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Warren Buffett Sticks To His Guns

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Image source: Krista Kennell / Shutterstock.com

What's going on?

Legendary investor Warren Buffett published his widely read annual letter to shareholders on Saturday (tweet this), and it had a few pertinent lessons for all investors.

What does this mean?

Buffett is known for his folksy advice and relatively simple, but very successful, business adages. This year’s letter didn’t depart dramatically from that tone. He extolled the virtues of things like having a competitive advantage: when a business does something better than others, it is able to grow its market share while maintaining its profitability (i.e. margins).


Buffett also repeated his advice to be fearful when others are greedy and vice versa. As always, he didn’t make any predictions for the market’s short-term future, but he did say that investors should look at any big selloff as an opportunity to invest.

Why should I care?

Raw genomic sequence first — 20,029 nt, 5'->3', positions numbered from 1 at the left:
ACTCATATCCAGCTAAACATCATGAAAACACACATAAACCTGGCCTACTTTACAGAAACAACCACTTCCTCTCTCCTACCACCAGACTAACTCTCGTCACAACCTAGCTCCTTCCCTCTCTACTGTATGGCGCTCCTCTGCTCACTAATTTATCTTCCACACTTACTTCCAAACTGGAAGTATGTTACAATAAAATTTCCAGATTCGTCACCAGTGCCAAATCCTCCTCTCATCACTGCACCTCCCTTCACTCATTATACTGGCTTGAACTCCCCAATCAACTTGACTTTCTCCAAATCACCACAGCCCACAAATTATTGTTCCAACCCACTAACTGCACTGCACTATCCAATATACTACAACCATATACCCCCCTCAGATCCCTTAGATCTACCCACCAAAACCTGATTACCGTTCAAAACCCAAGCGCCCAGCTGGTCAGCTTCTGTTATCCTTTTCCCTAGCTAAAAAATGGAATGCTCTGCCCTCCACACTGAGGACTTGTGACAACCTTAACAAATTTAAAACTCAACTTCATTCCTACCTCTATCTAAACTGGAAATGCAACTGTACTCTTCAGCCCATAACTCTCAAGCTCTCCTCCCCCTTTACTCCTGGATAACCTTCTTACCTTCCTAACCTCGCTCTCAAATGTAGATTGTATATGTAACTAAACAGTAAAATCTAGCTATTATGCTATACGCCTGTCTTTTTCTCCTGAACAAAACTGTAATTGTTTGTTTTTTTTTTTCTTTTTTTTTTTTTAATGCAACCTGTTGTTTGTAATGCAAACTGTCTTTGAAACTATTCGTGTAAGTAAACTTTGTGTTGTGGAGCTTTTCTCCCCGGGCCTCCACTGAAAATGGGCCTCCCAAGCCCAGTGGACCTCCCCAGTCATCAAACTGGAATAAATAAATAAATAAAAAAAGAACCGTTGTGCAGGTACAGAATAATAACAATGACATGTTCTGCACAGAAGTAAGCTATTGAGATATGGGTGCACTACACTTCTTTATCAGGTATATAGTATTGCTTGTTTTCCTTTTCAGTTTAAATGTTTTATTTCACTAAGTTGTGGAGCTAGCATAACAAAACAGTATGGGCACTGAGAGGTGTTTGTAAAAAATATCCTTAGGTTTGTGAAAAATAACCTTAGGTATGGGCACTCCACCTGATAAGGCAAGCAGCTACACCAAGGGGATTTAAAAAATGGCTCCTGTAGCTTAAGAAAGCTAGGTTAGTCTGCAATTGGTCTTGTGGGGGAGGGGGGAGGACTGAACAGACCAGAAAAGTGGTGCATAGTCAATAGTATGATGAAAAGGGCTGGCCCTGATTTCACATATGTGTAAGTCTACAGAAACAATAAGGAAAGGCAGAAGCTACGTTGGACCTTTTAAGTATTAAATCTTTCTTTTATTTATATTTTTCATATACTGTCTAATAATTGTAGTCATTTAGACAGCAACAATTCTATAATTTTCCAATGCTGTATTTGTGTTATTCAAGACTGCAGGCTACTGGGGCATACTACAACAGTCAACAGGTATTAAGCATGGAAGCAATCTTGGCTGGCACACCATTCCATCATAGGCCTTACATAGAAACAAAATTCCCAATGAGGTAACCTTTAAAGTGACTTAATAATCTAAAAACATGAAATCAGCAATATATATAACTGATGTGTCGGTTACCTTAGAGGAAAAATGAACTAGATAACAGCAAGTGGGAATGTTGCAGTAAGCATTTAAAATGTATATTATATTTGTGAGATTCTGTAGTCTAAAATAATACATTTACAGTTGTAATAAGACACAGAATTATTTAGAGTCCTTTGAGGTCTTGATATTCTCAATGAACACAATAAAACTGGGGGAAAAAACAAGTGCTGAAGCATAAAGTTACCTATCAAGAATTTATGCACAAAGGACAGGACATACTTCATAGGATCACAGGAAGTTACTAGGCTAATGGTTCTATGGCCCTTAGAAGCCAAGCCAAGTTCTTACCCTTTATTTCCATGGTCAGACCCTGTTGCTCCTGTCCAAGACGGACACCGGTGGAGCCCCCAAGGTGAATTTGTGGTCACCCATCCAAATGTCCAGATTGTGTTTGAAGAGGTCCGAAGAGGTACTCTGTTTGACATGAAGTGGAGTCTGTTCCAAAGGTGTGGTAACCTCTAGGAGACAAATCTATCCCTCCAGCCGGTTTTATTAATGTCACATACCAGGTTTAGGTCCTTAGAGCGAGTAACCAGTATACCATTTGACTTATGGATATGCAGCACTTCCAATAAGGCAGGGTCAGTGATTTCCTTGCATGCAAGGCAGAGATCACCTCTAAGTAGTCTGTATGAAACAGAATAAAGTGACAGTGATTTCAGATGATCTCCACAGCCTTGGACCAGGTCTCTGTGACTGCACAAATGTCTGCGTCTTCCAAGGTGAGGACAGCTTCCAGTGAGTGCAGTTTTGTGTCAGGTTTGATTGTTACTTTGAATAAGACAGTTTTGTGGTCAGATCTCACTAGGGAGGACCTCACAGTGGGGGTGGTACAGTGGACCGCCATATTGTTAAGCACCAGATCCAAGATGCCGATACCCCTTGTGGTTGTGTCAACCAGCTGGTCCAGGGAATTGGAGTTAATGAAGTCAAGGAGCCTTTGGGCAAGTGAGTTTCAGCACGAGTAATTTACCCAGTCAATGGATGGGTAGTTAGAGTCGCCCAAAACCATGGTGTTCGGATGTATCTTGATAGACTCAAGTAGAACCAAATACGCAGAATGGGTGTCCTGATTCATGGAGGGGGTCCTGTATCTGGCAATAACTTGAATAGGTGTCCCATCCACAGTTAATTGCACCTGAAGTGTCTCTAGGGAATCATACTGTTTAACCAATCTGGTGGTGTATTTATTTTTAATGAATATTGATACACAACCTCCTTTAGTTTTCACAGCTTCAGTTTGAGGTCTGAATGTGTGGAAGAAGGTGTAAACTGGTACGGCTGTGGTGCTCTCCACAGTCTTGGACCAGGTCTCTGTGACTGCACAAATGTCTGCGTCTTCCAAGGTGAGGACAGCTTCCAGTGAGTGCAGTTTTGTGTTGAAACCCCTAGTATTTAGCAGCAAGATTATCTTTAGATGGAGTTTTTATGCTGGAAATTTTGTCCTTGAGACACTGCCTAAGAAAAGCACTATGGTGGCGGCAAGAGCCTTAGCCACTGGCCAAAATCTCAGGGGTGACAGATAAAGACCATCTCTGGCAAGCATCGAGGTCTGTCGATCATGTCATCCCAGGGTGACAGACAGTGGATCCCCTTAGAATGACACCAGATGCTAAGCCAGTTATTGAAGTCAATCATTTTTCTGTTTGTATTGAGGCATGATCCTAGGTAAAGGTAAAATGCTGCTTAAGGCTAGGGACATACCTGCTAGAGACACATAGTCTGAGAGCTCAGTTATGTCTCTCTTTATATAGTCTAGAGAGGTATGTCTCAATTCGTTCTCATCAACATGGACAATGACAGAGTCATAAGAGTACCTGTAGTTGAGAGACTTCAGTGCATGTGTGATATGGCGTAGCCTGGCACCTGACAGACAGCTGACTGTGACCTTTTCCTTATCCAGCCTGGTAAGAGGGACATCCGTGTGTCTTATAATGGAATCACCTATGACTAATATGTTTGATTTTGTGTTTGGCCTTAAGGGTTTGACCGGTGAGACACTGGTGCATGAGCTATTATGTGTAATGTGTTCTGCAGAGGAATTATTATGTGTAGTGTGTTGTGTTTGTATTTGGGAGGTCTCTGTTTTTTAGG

For you personally: One of the world’s greatest stock pickers is a fierce advocate for investments that simply track the performance of the overall market.

Buffett said that, in his lifetime, he has identified “ten or so professionals” who can consistently perform better than the overall market. He chastised professional money managers for profiting from high fees paid by their clients. Buffett’s advice to investors is very simple: buy low cost investments that specifically aim to match the market’s overall return, e.g. ETFs.


The bigger picture: Over time, the economy grows and stocks benefit.

Buffett predicted that his investment gains would continue to be “substantial” in the coming years and the “miraculous” US economy would be the driver. He has traditionally invested in well-run companies that are heavily tied to the US economy, like insurance providers, banks and consumer goods companies. This strategy has served him well over the years primarily because the US economy has performed quite well (despite lower than average growth since the financial crisis). There’s no sign that, over the long-term, the efficacy of that strategy will deteriorate.

Originally posted as part of the Finimize daily email.

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